Mystery plant 020

This spring wildflower can be found throughout the eastern and middle portions of North America (excepting the deep South) — in woodland habitat.  When you can identify the plant, please provide both the common and scientific names in a comment below.  Also, share any personal stories you may have about this plant.

020-a

Sprouting of leaves

020-b

Young leaves

020-c

Mass of plants

020-d

Plant with developing flowers

020-e

Immature flowers

020-f

Clusters of flowers in varying stages of growth

020-g

Plant with mature flowers

020-h

Close view of single flower

020-i

Plant with cluster of fruits

020-j

Maturing fruits

 

ANSWER (subsequently added to this post to facilitate the “search” function for these images):  Squirrel corn (Dicentra canadensis)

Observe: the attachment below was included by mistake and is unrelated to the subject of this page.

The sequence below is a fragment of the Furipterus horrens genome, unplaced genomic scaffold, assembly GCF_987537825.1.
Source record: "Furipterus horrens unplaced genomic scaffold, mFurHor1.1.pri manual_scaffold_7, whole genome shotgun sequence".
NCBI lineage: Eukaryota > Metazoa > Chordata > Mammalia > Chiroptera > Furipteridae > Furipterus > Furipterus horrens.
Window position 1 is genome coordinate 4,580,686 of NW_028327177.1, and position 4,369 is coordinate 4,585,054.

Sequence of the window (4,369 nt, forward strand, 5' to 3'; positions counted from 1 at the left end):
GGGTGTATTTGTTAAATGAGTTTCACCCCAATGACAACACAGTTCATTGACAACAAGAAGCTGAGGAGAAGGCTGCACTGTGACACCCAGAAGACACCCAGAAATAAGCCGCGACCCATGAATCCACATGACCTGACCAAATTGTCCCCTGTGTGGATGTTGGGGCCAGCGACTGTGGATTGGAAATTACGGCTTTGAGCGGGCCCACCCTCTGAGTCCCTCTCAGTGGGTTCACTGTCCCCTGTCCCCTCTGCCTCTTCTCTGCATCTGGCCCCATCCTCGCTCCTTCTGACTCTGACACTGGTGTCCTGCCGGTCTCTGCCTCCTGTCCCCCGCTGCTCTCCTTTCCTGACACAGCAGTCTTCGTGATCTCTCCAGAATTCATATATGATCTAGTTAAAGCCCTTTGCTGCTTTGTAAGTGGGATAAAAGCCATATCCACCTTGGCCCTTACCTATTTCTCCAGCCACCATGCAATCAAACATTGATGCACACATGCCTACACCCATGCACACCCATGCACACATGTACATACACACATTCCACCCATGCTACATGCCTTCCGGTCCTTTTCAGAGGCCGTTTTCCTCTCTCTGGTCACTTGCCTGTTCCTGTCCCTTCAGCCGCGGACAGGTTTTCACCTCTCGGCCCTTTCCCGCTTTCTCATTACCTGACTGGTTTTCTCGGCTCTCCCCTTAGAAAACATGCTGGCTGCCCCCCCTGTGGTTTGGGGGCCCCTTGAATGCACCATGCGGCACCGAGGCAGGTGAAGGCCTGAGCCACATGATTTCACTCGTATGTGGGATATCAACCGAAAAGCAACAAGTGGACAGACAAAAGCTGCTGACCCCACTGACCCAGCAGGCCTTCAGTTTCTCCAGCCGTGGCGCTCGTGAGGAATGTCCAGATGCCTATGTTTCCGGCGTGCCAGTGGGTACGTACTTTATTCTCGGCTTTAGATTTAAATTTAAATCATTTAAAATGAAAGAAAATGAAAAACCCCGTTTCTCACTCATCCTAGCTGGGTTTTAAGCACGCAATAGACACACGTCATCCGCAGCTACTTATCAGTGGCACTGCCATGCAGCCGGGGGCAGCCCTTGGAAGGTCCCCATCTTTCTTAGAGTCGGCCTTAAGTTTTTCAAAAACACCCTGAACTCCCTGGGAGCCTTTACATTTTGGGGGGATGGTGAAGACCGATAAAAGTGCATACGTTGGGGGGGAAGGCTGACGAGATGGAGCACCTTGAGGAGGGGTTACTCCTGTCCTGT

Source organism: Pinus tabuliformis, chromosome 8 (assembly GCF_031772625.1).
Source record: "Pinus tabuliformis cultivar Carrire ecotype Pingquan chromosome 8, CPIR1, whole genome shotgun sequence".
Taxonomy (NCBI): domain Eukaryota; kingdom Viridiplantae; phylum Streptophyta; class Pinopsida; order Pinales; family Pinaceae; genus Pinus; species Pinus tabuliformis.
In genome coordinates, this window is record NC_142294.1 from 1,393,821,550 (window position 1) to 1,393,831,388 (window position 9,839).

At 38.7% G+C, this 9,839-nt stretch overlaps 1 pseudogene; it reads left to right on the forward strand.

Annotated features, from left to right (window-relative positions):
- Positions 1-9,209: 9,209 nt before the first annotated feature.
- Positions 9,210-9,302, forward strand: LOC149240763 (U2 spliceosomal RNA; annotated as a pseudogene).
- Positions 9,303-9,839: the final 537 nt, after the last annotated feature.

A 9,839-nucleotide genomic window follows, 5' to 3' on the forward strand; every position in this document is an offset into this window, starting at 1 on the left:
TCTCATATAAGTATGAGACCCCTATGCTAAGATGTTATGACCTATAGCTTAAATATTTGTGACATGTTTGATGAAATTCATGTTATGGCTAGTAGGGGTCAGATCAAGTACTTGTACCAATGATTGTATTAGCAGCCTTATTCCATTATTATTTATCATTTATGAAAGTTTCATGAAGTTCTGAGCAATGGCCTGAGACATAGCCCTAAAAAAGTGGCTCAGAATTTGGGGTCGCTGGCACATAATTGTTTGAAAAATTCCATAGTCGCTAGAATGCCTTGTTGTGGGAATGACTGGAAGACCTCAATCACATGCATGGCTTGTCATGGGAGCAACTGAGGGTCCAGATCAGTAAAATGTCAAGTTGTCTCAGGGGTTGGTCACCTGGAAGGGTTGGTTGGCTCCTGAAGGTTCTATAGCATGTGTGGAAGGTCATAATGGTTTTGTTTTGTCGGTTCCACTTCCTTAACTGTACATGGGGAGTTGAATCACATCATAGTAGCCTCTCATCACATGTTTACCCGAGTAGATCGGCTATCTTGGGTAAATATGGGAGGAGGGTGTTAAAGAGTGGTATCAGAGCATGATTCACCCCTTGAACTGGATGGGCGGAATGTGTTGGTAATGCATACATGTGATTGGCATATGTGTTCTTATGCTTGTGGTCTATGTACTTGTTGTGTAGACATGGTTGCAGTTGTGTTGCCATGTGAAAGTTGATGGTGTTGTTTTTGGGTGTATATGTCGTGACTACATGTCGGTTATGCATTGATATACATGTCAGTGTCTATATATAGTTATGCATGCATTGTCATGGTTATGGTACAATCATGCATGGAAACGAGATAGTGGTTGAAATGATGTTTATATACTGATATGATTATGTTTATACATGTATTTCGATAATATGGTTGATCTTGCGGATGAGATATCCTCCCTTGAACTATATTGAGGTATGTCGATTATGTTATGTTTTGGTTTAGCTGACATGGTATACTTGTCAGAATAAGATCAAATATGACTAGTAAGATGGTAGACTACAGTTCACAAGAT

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4 Responses to Mystery plant 020

  1. Eva says:

    Hmm. Dicentra canadensis or D. cucullaria? My guess is D. canadensis, squirrel corn rather than Dutchman’s breeches because of the rounded, rather than tapered spurs. However, both species have sympatric (overlapping) ranges and flower around the same time in early spring so they can be confused.

  2. Billie Keaffaber says:

    Looks like a bleeding heart plant sorry only know few common names not scientific

  3. ruth says:

    Oh!. Dicentra spectibilis. Bleeding hearts. Love the little guys in my shade garden. I first saw them wild in Washington state about 20 years ago.

  4. Angelyn says:

    Eva is correct that this is Squirrel corn (Dicentra canadensis). It does look just like the bleeding hearts found in someone’s garden, as Billie and Ruth both noticed. However, the flowers are totally white — and a different species — in contrast to the cultivated bleeding heart flowers.

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